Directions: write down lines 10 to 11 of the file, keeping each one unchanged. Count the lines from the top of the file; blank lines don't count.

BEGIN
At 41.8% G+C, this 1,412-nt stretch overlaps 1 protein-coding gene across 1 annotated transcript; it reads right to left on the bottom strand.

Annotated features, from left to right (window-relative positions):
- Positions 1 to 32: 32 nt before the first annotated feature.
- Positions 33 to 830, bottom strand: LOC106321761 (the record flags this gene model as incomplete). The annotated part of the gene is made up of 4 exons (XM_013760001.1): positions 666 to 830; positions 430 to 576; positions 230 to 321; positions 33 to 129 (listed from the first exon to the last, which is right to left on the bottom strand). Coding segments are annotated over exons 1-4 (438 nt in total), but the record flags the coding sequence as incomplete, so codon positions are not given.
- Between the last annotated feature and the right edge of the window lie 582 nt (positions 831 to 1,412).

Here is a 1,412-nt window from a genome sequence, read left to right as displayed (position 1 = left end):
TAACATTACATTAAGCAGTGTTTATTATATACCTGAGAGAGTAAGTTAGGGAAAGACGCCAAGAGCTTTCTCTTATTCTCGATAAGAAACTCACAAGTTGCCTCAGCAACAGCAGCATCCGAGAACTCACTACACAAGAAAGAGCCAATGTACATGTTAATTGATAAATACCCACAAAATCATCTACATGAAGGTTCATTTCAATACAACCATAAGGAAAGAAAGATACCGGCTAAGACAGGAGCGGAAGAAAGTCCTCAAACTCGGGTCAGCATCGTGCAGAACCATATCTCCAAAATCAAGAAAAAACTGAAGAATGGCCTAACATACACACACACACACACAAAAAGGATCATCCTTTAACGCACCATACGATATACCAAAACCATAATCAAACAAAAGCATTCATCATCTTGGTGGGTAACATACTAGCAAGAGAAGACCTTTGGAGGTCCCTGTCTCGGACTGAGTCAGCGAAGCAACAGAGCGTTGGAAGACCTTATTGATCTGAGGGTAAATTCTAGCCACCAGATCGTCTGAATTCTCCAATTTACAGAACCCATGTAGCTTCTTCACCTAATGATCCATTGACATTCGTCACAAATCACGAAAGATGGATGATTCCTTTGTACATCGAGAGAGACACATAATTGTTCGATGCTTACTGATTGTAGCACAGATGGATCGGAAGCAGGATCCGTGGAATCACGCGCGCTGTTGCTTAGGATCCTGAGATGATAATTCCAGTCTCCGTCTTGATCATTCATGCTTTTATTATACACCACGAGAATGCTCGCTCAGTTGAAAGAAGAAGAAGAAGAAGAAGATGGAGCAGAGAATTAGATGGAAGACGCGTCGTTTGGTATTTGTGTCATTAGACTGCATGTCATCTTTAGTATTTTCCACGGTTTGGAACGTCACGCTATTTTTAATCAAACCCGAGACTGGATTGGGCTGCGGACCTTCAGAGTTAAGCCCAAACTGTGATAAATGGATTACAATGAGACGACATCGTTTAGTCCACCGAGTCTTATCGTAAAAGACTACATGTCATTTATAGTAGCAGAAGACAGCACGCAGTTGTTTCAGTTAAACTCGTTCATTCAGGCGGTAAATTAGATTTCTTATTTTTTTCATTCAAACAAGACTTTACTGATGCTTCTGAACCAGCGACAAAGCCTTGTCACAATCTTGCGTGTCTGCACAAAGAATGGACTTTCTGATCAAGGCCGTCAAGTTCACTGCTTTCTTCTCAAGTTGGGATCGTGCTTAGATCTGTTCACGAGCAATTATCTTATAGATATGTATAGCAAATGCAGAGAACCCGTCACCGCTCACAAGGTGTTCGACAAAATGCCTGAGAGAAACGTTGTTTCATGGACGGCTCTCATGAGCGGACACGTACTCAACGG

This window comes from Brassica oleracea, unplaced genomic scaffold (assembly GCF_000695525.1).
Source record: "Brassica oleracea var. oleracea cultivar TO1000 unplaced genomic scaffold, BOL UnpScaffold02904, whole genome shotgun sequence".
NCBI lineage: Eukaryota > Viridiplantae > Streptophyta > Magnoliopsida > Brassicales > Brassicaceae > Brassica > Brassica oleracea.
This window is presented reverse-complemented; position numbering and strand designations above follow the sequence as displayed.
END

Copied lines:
NCBI lineage: Eukaryota > Viridiplantae > Streptophyta > Magnoliopsida > Brassicales > Brassicaceae > Brassica > Brassica oleracea.
This window is presented reverse-complemented; position numbering and strand designations above follow the sequence as displayed.